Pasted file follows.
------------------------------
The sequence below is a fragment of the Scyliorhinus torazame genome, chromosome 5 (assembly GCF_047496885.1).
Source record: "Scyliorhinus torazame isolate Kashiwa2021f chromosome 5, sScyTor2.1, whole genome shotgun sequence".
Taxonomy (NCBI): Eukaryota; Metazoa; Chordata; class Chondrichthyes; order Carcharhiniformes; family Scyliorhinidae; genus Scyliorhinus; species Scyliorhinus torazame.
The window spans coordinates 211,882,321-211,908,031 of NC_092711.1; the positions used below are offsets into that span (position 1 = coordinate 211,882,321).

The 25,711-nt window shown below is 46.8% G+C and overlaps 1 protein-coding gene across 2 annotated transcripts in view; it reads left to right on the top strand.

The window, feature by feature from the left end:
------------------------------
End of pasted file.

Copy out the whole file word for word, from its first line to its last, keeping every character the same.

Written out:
The sequence below is a fragment of the Scyliorhinus torazame genome, chromosome 5 (assembly GCF_047496885.1).
Source record: "Scyliorhinus torazame isolate Kashiwa2021f chromosome 5, sScyTor2.1, whole genome shotgun sequence".
Taxonomy (NCBI): Eukaryota; Metazoa; Chordata; class Chondrichthyes; order Carcharhiniformes; family Scyliorhinidae; genus Scyliorhinus; species Scyliorhinus torazame.
The window spans coordinates 211,882,321-211,908,031 of NC_092711.1; the positions used below are offsets into that span (position 1 = coordinate 211,882,321).

The 25,711-nt window shown below is 46.8% G+C and overlaps 1 protein-coding gene across 2 annotated transcripts in view; it reads left to right on the top strand.

The window, feature by feature from the left end: